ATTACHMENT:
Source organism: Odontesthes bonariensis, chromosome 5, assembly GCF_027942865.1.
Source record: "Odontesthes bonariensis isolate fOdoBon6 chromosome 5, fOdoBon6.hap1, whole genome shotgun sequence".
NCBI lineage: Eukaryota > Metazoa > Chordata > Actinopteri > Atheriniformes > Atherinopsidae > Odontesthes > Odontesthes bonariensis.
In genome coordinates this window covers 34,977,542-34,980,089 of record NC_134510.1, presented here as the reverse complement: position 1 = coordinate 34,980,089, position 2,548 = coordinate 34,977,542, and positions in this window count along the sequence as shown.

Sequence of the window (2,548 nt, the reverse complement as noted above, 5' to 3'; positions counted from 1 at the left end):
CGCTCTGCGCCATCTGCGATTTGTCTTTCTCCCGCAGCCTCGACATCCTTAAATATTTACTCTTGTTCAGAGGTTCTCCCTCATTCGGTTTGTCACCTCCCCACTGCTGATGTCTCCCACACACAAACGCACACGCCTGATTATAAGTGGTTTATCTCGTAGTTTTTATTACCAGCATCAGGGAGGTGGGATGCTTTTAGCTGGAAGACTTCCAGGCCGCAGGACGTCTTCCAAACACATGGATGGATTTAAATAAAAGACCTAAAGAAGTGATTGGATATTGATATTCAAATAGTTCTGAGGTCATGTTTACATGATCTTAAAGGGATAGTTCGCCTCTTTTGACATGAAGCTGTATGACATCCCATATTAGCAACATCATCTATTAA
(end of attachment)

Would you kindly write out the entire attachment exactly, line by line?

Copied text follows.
Source organism: Odontesthes bonariensis, chromosome 5, assembly GCF_027942865.1.
Source record: "Odontesthes bonariensis isolate fOdoBon6 chromosome 5, fOdoBon6.hap1, whole genome shotgun sequence".
NCBI lineage: Eukaryota > Metazoa > Chordata > Actinopteri > Atheriniformes > Atherinopsidae > Odontesthes > Odontesthes bonariensis.
In genome coordinates this window covers 34,977,542-34,980,089 of record NC_134510.1, presented here as the reverse complement: position 1 = coordinate 34,980,089, position 2,548 = coordinate 34,977,542, and positions in this window count along the sequence as shown.

Sequence of the window (2,548 nt, the reverse complement as noted above, 5' to 3'; positions counted from 1 at the left end):
CGCTCTGCGCCATCTGCGATTTGTCTTTCTCCCGCAGCCTCGACATCCTTAAATATTTACTCTTGTTCAGAGGTTCTCCCTCATTCGGTTTGTCACCTCCCCACTGCTGATGTCTCCCACACACAAACGCACACGCCTGATTATAAGTGGTTTATCTCGTAGTTTTTATTACCAGCATCAGGGAGGTGGGATGCTTTTAGCTGGAAGACTTCCAGGCCGCAGGACGTCTTCCAAACACATGGATGGATTTAAATAAAAGACCTAAAGAAGTGATTGGATATTGATATTCAAATAGTTCTGAGGTCATGTTTACATGATCTTAAAGGGATAGTTCGCCTCTTTTGACATGAAGCTGTATGACATCCCATATTAGCAACATCATCTATTAA